They actually go together well.
Naveen Jindal, 71, has been living in the UK since the ’80s, but it is still important to him to end his tiring day with his favorite Dosa and a Punjabi or Bollywood film that would remind him of home. “Sometimes I don’t really get the plot, but listening to a very familiar song and sitar-based compositions make me happy, complete my day.”
He also admits that though his children and granddaughters still watch Bollywood movies with him, their love for Hollywood movies, typically dubbed in their own language, is undeniable.
“My generation didn’t grow up with these ‘English films.’ I saw my first Hollywood movie when I first came to the U.K.—it was Star Wars, I think, and I didn’t really like it,” Jindal said, showing off his 50-inch LED TV that got nothing but Indian cable channels. “During weekends I get to watch American films with Prachi, my daughter, on Blu-ray, but it’s a house rule here that we only watch Indian shows on weekdays.”
Indeed, gone are the days when Indians will only watch Punjabi and Mumbai-based films. Globalization led to the massive influx of Western films in the country. This has somewhat changed audiences’ idea of their local movies as simply the best, especially that most Hollywood films arriving in the country are the high-budget, CGI-heavy ones.
The year 2012 marked the first year when the biggest bunch of US-Indian co-productions started to hit the country. It was also the year when it proved that it wasn’t working and appealing to the younger crowd as it had planned to be and that most Indians would still prefer locally produced films to those of made and led by whites.
Despite that, one undeniable fact is that Hollywood remains a formidable competitor in the land. Western movies, like in any non-US areas, continue to invade the nation, slowly and gradually shaping younger viewers’ notion of their local movies. Prachi Jindal, 29, Naveen’s youngest daughter, confesses that she only watches mainstream American or British films her friends suggest to her. She doesn’t really "Google" other films that way she does with Bollywood movies and actresses. “Indian films remind me of my short vacations in Bombay, that’s why I like watching them,” pines Prachi, who only gets to visit her home country during summer breaks.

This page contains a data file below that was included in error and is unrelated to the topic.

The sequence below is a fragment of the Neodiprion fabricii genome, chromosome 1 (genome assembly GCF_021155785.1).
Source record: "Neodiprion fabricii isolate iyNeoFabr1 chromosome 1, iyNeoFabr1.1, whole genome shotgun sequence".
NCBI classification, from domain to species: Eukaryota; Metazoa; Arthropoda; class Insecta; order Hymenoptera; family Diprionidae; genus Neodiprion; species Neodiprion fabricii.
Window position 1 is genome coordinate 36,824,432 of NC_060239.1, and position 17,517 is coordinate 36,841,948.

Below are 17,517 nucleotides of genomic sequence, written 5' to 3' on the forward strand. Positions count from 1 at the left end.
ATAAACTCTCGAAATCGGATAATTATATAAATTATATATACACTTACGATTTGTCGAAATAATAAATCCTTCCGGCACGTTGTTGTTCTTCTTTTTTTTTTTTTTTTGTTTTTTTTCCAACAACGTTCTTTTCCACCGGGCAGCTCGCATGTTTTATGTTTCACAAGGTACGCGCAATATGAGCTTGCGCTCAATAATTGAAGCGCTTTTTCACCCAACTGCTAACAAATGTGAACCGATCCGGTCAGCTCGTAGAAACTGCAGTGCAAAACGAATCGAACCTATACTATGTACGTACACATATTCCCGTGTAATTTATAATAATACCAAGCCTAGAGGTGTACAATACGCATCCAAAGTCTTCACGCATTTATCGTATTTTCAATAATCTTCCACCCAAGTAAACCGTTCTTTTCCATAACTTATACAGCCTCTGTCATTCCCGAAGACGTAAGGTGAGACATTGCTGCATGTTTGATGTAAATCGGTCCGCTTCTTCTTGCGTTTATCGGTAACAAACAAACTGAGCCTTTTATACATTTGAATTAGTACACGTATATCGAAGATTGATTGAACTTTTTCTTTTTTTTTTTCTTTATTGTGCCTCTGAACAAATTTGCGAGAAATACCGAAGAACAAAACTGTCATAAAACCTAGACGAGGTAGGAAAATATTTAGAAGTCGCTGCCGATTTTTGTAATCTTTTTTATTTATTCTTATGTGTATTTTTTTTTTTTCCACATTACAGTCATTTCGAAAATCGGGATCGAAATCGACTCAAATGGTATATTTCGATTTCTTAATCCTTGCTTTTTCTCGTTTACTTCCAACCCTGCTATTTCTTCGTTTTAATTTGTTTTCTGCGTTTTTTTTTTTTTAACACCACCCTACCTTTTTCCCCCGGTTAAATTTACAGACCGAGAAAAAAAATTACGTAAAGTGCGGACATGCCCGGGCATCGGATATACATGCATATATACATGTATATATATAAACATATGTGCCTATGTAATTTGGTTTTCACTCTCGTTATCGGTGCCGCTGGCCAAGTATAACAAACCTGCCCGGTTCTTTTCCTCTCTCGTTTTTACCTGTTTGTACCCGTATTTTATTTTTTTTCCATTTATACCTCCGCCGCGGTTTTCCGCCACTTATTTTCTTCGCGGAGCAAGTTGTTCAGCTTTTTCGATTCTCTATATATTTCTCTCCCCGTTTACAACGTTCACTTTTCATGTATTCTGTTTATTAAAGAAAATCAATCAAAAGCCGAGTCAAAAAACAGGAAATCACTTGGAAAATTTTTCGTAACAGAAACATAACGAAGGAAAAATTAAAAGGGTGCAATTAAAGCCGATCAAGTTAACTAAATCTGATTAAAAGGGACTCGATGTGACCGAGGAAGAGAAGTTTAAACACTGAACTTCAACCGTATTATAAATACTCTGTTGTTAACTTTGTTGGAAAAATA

In terms of quantity—or numbers of films produced and released annually—Bollywood is bigger than Hollywood. In 2012 alone, as reported by Forbes, the Indians led the global production number at 1, 602 produced films. In the same year, Hollywood only produced 745.
However, in terms of revenue, it is still far from becoming a global leader. For example, global hit 3 Idiots, a comedy, earned only $71 million, 2.7 percent smaller than Avatar’s global sales. The James Bond-esque Ek Tha Tiger, which earned a then-record-breaking revenue of $59 million, remains 2.9 percent smaller to what Titanic has achieved, which was $2.1 billion.
Perhaps the most valid assumption behind this is the language, as there are still more English-speakers around the world. Add to this the reality that most educated Indians know how to speak the language. But as more English-speaking Indian (or with Indian roots) actors grace Hollywood—e.g. Dave Patel, Om Puri, Noureen DeWulf, Irrfan Khan—interest in Indian-produced films is also getting bigger.
Fast-forward to 2016, it’s now safe to say that it’s no longer a rarity to see a local film being juxtaposed with a Hollywood film in India. “Let alone be released on the same date,” said Naveen. He also noticed that most kids watch movies straight from the Internet, a thing that remains alien to him. Surely, the Indian movie market will continue to grow as streaming, another new platform gaining leverage in the country, becomes more popular among the younger audience with the help of telco companies and foreign firms like Vodafone and 5BARz International.
With an improving internet infrastructure and expanding film market, it’s now hard to stop foreign producers to sell their films in a very promising market. This might be a negative thing to some, but Indians are willing to adjust. “The last time I was there I was amazed to see that cinemas were no longer 100-percent Indian as they were during my ’20s. Maybe it’s bad for me, but not for the next generation, especially to my grandchildren,” says Naveen. “Times have changed, and we, the aging ones, need to come to terms with it.”